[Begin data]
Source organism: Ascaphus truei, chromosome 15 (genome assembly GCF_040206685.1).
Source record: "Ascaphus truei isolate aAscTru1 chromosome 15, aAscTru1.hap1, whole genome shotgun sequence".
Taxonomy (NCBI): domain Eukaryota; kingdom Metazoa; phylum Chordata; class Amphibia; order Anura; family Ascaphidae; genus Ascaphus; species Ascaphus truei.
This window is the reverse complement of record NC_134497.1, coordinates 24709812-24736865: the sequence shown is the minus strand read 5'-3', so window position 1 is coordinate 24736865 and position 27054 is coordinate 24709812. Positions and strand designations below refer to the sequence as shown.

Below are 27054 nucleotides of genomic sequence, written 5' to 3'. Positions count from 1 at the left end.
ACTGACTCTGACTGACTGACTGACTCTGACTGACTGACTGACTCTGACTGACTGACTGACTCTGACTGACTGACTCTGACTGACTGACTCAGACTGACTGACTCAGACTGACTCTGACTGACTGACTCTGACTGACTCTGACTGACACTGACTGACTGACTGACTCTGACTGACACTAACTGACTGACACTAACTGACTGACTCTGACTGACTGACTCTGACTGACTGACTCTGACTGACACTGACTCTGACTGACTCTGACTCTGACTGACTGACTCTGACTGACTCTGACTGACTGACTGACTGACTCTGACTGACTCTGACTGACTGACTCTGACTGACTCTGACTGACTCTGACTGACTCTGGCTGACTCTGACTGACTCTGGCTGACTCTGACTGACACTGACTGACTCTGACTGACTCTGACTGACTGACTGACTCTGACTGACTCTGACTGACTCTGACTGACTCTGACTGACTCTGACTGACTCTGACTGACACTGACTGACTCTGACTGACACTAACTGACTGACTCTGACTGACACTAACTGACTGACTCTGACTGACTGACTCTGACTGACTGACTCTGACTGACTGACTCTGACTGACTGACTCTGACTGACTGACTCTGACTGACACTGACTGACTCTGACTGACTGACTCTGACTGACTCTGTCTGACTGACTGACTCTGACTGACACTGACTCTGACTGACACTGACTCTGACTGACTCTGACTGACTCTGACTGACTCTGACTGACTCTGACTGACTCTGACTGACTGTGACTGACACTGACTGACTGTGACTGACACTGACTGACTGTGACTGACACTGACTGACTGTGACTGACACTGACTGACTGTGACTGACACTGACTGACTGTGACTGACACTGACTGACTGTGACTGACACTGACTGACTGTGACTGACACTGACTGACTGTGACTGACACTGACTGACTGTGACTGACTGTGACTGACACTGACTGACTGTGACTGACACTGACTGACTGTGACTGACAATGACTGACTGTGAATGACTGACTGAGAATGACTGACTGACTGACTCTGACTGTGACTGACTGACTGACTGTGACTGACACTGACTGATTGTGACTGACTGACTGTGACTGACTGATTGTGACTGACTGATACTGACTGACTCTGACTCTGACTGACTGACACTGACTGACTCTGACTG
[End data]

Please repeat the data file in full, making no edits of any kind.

Source organism: Ascaphus truei, chromosome 15 (genome assembly GCF_040206685.1).
Source record: "Ascaphus truei isolate aAscTru1 chromosome 15, aAscTru1.hap1, whole genome shotgun sequence".
Taxonomy (NCBI): domain Eukaryota; kingdom Metazoa; phylum Chordata; class Amphibia; order Anura; family Ascaphidae; genus Ascaphus; species Ascaphus truei.
This window is the reverse complement of record NC_134497.1, coordinates 24709812-24736865: the sequence shown is the minus strand read 5'-3', so window position 1 is coordinate 24736865 and position 27054 is coordinate 24709812. Positions and strand designations below refer to the sequence as shown.

Below are 27054 nucleotides of genomic sequence, written 5' to 3'. Positions count from 1 at the left end.
ACTGACTCTGACTGACTGACTGACTCTGACTGACTGACTGACTCTGACTGACTGACTGACTCTGACTGACTGACTCTGACTGACTGACTCAGACTGACTGACTCAGACTGACTCTGACTGACTGACTCTGACTGACTCTGACTGACACTGACTGACTGACTGACTCTGACTGACACTAACTGACTGACACTAACTGACTGACTCTGACTGACTGACTCTGACTGACTGACTCTGACTGACACTGACTCTGACTGACTCTGACTCTGACTGACTGACTCTGACTGACTCTGACTGACTGACTGACTGACTCTGACTGACTCTGACTGACTGACTCTGACTGACTCTGACTGACTCTGACTGACTCTGGCTGACTCTGACTGACTCTGGCTGACTCTGACTGACACTGACTGACTCTGACTGACTCTGACTGACTGACTGACTCTGACTGACTCTGACTGACTCTGACTGACTCTGACTGACTCTGACTGACTCTGACTGACACTGACTGACTCTGACTGACACTAACTGACTGACTCTGACTGACACTAACTGACTGACTCTGACTGACTGACTCTGACTGACTGACTCTGACTGACTGACTCTGACTGACTGACTCTGACTGACTGACTCTGACTGACACTGACTGACTCTGACTGACTGACTCTGACTGACTCTGTCTGACTGACTGACTCTGACTGACACTGACTCTGACTGACACTGACTCTGACTGACTCTGACTGACTCTGACTGACTCTGACTGACTCTGACTGACTCTGACTGACTGTGACTGACACTGACTGACTGTGACTGACACTGACTGACTGTGACTGACACTGACTGACTGTGACTGACACTGACTGACTGTGACTGACACTGACTGACTGTGACTGACACTGACTGACTGTGACTGACACTGACTGACTGTGACTGACACTGACTGACTGTGACTGACACTGACTGACTGTGACTGACTGTGACTGACACTGACTGACTGTGACTGACACTGACTGACTGTGACTGACAATGACTGACTGTGAATGACTGACTGAGAATGACTGACTGACTGACTCTGACTGTGACTGACTGACTGACTGTGACTGACACTGACTGATTGTGACTGACTGACTGTGACTGACTGATTGTGACTGACTGATACTGACTGACTCTGACTCTGACTGACTGACACTGACTGACTCTGACTG